The first few days’ medication proved difficult. I used to sweat, get cramps and feel faintish. I was still trying to accept the fact that I should be on medication for the rest of my life. The local Mosque thought I should remarry, now that I was back in Kandy, had a small job and began renting out a small place. I was told I needed to be taken care of.
But I knew my truth. I also wanted no other man in my life. My only goal in life was to raise my son – without HIV.
Today, thanks to the support I have received, my child is a Year II student at an international school. I continue to work and volunteer my time for the organisation that gave me a new lease in life.
When I started, I had nothing. But now I feel I have something.
When I share my story – though a sad unfortunate one – I feel a weight being lifted off me. And I know there is a message for others. I often tell women not to marry unknown men, especially when they come from elsewhere and you have no way of checking their past. I tell them that medical screening is must before taking the plunge. I invite them to take precautions and not to ruin their lives because they failed to ask some critical questions. I tell them to be courageous.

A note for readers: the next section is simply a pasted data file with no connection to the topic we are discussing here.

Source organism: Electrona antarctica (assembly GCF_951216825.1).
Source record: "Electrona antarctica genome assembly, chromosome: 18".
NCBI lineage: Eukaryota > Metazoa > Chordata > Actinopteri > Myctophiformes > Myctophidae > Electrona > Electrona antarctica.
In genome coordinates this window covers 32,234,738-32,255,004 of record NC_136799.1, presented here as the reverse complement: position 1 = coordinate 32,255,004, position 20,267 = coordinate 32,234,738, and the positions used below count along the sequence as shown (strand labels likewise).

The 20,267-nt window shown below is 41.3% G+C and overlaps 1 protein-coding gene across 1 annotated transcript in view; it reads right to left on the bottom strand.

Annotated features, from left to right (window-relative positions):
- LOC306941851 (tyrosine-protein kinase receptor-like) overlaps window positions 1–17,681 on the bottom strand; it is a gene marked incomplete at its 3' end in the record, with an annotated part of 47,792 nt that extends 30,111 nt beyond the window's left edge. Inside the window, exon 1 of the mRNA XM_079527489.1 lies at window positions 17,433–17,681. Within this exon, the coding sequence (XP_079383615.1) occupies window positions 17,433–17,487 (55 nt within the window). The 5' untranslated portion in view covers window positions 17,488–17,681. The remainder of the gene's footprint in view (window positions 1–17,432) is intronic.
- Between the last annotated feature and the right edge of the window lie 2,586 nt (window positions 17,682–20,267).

My child is now in school. That’s what matters the most to me. I get free medicine from the government hospital and I have some of the nicest doctors treating me. Eight years after discovering that I was HIV positive, I have a future. We as a family have a future. I feel fortunate.
Of course, I still cry. Often I feel I have been tested too many times. But I also smile. I smile the most when people empathize. I smile when they show me they care. I smile when I feel that my message might change their lives forever. At such times, I even feel blessed.
Nehara, who is also a peer educator, was a speaker at a workshop titled ‘HIV and the Migrants of Sri Lanka’ held on 13 January 2016. It was organised by the Sri Lanka Press Institute (SLPI) in collaboration with the Ministry of Health and UNAIDS.
The program was designed to encourage journalists to understand facts about HIV and to discuss ways of combating stigma.
(Originally published in the Sunday Observer, Sri Lanka).